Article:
Wear: Patterned Jackets, Patterned Shirts and Ties, Blues and Purples


Folk Art – Varied

Folk art is, by some definitions, the opposite of “Fine Art”, but work with me on this one. Folk art is art from humble origins, often untrained, and completely based on the culture of the place of its origins. The clothing counterpart is cozy, chunky knits, and casual.

Wear: “Tribal” Prints, Shawl Collars, Sweaters with Jeans

Folk Art

Pop Art – 1950s

Pop Art challenges old artistic traditions by using pop culture and mass media images to create art. It is easily distinguished by the use of bright and neon colors, geometric shapes, and repetition. The clothing counterpart is bright, bold patterns, and sleek lines.

Wear: Bright Colors with Patterns, Converse All-Stars, Slim Silhouettes

Pop Art

Are there any other art movements you’d like to see as clothes?

Books, Covers, and Judgment: A Defense of Some Superficiality

Although this blog is dedicated to menswear, this post is directed to anyone and everyone.

“Don’t judge a book by its cover” is a common idiom in English, which basically means to not judge someone or something by its appearance alone. While this is a nice idea, it is realistically flawed. Our final opinion of someone/thing should not, and will not, be ultimately superficial – humans are complex creatures and our opinions alter with every imperceptible stimuli – but our first opinion is necessarily superficial.

You cannot truly know the contents of a book unless you have read it. When you pick it up for the first time, you do so because a friend or review told you it was good, because the blurb on the dust jacket was intriguing, or because the cover caught your eye. 

We are no different. We should not be consumed by appearances, but we should also give ourselves the best chance possible. This is why we tend to put more time into getting ready before job interviews and dates. Why shouldn’t this carry over into the majority of our public lives? Putting in this effort makes us more confident, so why wouldn’t we do it all the time?

This applies to everyone, not just girls

This applies to everyone, not just girls

We should not become a Narcissus, but wasn’t part of his problem the fact that he did not understand how the world perceived him?

Never let anyone shame you for taking pride in how you look. Do not feel bad for taking extra time or money to make yourself feel more confident. Never let anyone shame you for your body shape. And never let anyone shame you for wanting to change your body shape. As long as you are acting in a mentally and physically healthy way, you are allowed to have opinions about your own looks. Just do it for you.

You can choose to not care about your appearance (although I doubt anyone is ever totally free of this concern, whether they realize it or not), but you are lying to yourself if you don’t admit that appearances count for something. Last year my dad and I heard a stat on a British news program that stated 60% of people judge others based on their looks. My father immediately said that only 60% were willing to admit it. We all do it, right or wrong.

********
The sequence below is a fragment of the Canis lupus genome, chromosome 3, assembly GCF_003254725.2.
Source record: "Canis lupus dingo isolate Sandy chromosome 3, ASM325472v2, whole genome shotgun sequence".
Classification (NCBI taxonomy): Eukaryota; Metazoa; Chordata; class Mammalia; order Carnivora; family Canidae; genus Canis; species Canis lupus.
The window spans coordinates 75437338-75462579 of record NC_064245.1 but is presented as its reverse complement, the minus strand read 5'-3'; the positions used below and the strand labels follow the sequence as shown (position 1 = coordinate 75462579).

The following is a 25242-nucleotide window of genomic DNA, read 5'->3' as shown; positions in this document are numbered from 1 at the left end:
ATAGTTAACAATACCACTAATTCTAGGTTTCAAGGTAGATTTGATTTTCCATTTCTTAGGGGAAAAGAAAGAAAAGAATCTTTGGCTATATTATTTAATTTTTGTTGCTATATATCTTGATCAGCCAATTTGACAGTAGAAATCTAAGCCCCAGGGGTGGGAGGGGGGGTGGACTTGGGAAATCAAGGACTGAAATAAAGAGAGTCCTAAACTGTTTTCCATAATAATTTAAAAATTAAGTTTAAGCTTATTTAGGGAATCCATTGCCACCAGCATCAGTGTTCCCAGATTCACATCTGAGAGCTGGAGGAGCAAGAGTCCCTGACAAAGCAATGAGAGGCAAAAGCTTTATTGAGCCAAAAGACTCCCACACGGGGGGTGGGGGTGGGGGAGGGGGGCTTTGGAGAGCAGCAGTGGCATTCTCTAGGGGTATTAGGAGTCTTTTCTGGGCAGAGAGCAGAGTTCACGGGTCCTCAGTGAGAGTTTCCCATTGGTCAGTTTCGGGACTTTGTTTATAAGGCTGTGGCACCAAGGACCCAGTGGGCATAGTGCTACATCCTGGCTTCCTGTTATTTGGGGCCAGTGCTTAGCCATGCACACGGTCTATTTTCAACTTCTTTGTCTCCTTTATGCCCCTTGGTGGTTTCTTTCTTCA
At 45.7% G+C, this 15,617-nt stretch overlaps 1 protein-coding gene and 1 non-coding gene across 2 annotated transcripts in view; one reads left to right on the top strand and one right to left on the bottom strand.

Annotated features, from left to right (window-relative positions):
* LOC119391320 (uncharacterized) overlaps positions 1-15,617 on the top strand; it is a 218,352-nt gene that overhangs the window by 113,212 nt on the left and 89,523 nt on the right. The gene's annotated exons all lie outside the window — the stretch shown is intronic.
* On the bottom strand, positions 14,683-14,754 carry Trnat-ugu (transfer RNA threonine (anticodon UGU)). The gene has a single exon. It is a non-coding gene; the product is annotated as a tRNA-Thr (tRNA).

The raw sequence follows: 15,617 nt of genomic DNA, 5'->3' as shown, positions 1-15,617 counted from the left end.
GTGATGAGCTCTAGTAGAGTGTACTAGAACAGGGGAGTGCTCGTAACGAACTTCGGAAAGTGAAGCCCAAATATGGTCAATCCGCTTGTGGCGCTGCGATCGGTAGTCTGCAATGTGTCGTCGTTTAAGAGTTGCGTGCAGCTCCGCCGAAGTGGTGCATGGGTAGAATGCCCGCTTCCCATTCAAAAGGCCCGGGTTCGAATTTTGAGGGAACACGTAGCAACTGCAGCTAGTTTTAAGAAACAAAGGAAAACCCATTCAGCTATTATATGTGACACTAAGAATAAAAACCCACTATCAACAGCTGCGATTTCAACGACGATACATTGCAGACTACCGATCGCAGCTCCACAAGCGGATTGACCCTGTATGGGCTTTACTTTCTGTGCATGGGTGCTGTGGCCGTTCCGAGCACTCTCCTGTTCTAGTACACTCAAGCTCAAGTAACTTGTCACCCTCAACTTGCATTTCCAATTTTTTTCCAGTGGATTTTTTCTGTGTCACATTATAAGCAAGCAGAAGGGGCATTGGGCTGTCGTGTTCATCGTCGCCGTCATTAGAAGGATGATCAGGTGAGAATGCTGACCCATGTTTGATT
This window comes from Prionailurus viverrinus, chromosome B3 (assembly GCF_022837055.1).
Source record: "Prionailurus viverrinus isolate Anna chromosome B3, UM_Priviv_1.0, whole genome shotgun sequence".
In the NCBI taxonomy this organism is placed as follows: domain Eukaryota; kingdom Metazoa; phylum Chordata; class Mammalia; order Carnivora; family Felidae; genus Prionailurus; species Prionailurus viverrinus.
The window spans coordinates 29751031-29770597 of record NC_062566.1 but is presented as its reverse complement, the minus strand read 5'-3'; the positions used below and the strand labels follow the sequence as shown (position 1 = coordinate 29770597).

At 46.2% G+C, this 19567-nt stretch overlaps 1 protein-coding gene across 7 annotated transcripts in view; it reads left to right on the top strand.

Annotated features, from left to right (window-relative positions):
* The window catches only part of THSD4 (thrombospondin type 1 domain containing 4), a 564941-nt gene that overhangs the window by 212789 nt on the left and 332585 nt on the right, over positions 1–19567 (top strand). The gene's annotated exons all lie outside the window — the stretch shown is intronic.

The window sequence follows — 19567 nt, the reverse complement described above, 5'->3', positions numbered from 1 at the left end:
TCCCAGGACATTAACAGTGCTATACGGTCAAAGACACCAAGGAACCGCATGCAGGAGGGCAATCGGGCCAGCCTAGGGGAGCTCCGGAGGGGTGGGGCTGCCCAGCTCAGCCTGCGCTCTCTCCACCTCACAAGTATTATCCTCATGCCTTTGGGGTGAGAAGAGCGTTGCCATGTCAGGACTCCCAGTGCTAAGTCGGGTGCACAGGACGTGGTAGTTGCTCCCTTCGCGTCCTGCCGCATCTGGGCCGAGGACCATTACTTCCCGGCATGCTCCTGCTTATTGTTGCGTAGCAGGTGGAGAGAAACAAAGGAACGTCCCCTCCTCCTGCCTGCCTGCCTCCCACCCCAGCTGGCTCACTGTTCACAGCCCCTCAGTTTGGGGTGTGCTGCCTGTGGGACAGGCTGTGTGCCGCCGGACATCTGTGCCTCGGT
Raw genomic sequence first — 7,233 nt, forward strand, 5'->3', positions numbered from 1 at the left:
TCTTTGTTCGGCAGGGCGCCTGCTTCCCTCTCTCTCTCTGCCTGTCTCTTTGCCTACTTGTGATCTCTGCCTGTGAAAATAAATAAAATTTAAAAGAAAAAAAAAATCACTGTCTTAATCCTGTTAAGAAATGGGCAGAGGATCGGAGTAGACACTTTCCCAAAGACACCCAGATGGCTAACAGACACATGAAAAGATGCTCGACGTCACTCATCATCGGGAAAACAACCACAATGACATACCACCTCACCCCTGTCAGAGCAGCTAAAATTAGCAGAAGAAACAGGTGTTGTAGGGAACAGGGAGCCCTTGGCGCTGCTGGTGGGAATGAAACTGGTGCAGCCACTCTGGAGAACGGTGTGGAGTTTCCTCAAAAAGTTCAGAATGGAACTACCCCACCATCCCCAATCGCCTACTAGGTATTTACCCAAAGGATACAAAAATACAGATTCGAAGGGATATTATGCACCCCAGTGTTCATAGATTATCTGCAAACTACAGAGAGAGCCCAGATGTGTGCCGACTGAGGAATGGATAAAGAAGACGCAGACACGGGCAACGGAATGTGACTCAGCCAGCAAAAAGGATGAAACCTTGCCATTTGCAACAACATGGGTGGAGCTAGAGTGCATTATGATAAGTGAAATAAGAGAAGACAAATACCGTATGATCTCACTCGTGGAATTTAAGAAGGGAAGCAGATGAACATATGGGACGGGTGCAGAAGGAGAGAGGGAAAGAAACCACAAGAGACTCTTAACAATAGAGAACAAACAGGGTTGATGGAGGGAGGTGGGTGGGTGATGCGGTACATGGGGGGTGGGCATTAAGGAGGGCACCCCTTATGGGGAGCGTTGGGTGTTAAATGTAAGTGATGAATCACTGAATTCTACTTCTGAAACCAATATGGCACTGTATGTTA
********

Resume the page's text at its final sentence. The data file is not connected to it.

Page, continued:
Most importantly, we judge ourselves. Watch any episode of What Not to Wear. The people who belligerently state that they don’t care about fashion or how they look are infinitely more confident after learning how to properly dress their bodies. It isn’t superficial to take time for and pride in yourself.

Don’t believe me? Check out this great video from John Green.

Now go forth and conquer with your dazzling self-confidence!

LinkFest: Passing Things We Love on to You

We don’t do this often (because we want you to stay here, not go gallivanting around the web), but there is a lot of great stuff out there and we thought we’d share some of our favorites.

Buy some: Happy Socks comes on recommendation from author John Green. He can be seen wearing some green argyle gems on his interview with Stephen Colbert. The Swedish company provides a range of bright and colorful socks, which are on trend and just happy.

Happy Socks

Read up on: Esquire provides some info on avoid party fouls and make friends when partying with non-drinkers.

Get inspired by: Scruffy Men in Suits.  Aspire to be worthy of a feature on this Tumblr.

Check out: OneRepublic. I know you’ve probably heard of them, but I just saw them in concert and they are even better live. These men are crazy talented multi-instrumentalists and vocalists.


Get psyched for: Fury. I am so there for this movie. This looks to be an emotionally raw and realistic war movie full of impressive acting. Also the red carpet promises to be a fine display of menswear. Just don’t pull a Shia LaBeouf and wear a paper bag in public.

Keep an eye out for: World Cup haircuts. While you’re watching the world’s favorite sport, take in some cutting edge and interesting hair styles.

Every man should know etiquette, music, film, books, current events, sports, etc. because what is better than a well-rounded man.